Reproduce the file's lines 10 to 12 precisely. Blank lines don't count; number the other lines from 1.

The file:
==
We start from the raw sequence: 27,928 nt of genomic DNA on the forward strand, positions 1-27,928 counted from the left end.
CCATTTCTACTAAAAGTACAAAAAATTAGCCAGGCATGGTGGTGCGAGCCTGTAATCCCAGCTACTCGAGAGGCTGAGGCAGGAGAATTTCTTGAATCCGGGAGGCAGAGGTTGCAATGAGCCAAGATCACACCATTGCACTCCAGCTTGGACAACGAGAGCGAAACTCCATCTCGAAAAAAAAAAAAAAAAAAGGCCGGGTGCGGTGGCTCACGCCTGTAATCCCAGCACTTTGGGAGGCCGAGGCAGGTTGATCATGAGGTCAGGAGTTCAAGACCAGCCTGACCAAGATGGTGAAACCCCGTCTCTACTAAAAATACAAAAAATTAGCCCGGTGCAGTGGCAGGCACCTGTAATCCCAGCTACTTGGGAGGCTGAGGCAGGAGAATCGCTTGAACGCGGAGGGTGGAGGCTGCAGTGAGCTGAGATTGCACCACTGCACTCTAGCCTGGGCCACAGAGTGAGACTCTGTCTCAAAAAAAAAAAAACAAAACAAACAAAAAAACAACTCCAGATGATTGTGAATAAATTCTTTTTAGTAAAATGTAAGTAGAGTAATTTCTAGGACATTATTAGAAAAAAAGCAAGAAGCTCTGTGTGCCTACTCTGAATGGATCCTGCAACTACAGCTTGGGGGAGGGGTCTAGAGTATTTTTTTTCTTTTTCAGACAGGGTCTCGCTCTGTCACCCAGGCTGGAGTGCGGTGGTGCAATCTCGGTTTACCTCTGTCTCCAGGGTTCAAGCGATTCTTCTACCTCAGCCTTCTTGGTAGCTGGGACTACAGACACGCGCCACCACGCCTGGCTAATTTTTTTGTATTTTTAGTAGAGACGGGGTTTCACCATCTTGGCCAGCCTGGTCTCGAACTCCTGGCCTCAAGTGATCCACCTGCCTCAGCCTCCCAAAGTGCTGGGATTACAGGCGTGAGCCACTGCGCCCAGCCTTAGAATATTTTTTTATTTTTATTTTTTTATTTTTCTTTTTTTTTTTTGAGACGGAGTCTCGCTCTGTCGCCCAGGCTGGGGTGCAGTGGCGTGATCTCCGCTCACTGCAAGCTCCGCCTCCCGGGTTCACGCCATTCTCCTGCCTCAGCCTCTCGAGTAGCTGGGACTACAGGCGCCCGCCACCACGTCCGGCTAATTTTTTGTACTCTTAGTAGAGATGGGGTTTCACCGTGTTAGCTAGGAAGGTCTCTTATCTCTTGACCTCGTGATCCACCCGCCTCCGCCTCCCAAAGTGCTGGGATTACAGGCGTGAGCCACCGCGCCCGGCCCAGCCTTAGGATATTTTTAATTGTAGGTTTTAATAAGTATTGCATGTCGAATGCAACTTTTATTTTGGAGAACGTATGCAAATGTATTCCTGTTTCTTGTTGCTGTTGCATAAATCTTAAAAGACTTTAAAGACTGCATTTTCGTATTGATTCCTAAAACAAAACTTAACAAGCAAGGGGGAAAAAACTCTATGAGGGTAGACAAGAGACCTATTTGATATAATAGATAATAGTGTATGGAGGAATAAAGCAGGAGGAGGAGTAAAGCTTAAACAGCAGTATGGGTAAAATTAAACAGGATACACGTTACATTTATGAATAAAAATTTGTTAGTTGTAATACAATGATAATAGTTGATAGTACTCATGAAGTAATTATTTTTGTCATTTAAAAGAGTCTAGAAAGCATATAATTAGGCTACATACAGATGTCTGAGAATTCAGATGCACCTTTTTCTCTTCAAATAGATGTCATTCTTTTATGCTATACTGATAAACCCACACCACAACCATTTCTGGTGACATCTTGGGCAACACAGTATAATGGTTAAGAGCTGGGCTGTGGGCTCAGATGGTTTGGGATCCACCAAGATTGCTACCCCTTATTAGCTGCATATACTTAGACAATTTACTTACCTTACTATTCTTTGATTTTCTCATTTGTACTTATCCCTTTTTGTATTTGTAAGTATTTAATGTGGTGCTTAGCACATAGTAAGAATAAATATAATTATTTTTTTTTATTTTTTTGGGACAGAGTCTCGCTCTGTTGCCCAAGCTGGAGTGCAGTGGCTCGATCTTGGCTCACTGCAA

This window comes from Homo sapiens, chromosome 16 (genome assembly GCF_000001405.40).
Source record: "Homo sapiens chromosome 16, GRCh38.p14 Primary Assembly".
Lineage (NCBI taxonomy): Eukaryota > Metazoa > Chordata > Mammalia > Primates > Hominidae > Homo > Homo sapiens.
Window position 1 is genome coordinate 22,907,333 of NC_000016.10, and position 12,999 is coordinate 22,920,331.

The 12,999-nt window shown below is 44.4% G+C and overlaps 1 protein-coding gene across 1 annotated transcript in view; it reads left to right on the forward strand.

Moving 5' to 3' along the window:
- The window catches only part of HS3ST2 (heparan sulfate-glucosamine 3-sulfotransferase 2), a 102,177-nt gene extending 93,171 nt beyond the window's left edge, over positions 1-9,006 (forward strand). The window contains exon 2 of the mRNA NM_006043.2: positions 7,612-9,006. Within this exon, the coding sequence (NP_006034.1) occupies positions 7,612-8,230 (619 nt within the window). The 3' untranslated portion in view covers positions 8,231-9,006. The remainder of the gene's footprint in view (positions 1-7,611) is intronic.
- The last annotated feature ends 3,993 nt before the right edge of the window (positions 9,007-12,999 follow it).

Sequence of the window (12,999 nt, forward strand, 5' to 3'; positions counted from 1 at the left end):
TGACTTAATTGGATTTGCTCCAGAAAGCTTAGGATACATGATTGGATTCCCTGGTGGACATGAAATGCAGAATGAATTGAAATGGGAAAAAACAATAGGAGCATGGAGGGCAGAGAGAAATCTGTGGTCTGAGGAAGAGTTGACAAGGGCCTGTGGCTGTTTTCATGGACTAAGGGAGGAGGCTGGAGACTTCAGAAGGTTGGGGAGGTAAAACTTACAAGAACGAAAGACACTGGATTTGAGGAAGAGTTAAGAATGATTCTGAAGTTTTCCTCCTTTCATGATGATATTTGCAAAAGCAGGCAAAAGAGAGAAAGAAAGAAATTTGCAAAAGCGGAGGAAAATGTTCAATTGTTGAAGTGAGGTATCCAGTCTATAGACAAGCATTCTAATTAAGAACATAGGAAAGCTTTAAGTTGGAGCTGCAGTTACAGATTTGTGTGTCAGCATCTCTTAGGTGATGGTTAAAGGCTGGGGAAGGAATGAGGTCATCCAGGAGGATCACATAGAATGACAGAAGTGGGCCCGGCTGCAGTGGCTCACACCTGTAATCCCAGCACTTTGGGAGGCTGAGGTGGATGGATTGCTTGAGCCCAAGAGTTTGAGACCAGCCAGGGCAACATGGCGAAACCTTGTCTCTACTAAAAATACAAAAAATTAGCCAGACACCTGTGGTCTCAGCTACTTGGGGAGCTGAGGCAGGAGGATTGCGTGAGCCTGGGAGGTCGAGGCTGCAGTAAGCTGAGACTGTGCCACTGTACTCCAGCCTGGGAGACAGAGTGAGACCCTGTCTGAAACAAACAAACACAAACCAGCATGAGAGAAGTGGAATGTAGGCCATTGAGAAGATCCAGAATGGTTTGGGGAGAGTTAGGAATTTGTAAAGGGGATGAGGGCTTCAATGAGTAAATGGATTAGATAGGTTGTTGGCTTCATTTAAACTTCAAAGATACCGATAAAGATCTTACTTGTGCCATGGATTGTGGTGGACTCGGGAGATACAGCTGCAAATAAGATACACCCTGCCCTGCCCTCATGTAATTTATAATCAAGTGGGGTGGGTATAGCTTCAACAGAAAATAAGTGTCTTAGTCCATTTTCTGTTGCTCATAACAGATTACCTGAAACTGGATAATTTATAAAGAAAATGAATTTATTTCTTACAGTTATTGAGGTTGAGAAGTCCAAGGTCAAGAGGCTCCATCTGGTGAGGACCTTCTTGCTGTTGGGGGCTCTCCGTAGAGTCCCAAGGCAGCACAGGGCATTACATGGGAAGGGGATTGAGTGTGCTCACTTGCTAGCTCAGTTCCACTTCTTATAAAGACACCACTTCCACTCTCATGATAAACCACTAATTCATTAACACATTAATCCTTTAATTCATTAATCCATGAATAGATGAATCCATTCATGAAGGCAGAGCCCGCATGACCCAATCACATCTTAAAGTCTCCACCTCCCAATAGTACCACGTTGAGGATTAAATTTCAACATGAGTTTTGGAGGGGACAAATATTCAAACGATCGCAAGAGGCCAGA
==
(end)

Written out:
- The last annotated feature ends 3,993 nt before the right edge of the window (positions 9,007-12,999 follow it).

Sequence of the window (12,999 nt, forward strand, 5' to 3'; positions counted from 1 at the left end):
TGACTTAATTGGATTTGCTCCAGAAAGCTTAGGATACATGATTGGATTCCCTGGTGGACATGAAATGCAGAATGAATTGAAATGGGAAAAAACAATAGGAGCATGGAGGGCAGAGAGAAATCTGTGGTCTGAGGAAGAGTTGACAAGGGCCTGTGGCTGTTTTCATGGACTAAGGGAGGAGGCTGGAGACTTCAGAAGGTTGGGGAGGTAAAACTTACAAGAACGAAAGACACTGGATTTGAGGAAGAGTTAAGAATGATTCTGAAGTTTTCCTCCTTTCATGATGATATTTGCAAAAGCAGGCAAAAGAGAGAAAGAAAGAAATTTGCAAAAGCGGAGGAAAATGTTCAATTGTTGAAGTGAGGTATCCAGTCTATAGACAAGCATTCTAATTAAGAACATAGGAAAGCTTTAAGTTGGAGCTGCAGTTACAGATTTGTGTGTCAGCATCTCTTAGGTGATGGTTAAAGGCTGGGGAAGGAATGAGGTCATCCAGGAGGATCACATAGAATGACAGAAGTGGGCCCGGCTGCAGTGGCTCACACCTGTAATCCCAGCACTTTGGGAGGCTGAGGTGGATGGATTGCTTGAGCCCAAGAGTTTGAGACCAGCCAGGGCAACATGGCGAAACCTTGTCTCTACTAAAAATACAAAAAATTAGCCAGACACCTGTGGTCTCAGCTACTTGGGGAGCTGAGGCAGGAGGATTGCGTGAGCCTGGGAGGTCGAGGCTGCAGTAAGCTGAGACTGTGCCACTGTACTCCAGCCTGGGAGACAGAGTGAGACCCTGTCTGAAACAAACAAACACAAACCAGCATGAGAGAAGTGGAATGTAGGCCATTGAGAAGATCCAGAATGGTTTGGGGAGAGTTAGGAATTTGTAAAGGGGATGAGGGCTTCAATGAGTAAATGGATTAGATAGGTTGTTGGCTTCATTTAAACTTCAAAGATACCGATAAAGATCTTACTTGTGCCATGGATTGTGGTGGACTCGGGAGATACAGCTGCAAATAAGATACACCCTGCCCTGCCCTCATGTAATTTATAATCAAGTGGGGTGGGTATAGCTTCAACAGAAAATAAGTGTCTTAGTCCATTTTCTGTTGCTCATAACAGATTACCTGAAACTGGATAATTTATAAAGAAAATGAATTTATTTCTTACAGTTATTGAGGTTGAGAAGTCCAAGGTCAAGAGGCTCCATCTGGTGAGGACCTTCTTGCTGTTGGGGGCTCTCCGTAGAGTCCCAAGGCAGCACAGGGCATTACATGGGAAGGGGATTGAGTGTGCTCACTTGCTAGCTCAGTTCCACTTCTTATAAAGACACCACTTCCACTCTCATGATAAACCACTAATTCATTAACACATTAATCCTTTAATTCATTAATCCATGAATAGATGAATCCATTCATGAAGGCAGAGCCCGCATGACCCAATCACATCTTAAAGTCTCCACCTCCCAATAGTACCACGTTGAGGATTAAATTTCAACATGAGTTTTGGAGGGGACAAATATTCAAACGATCGCAAGAGGCCAGA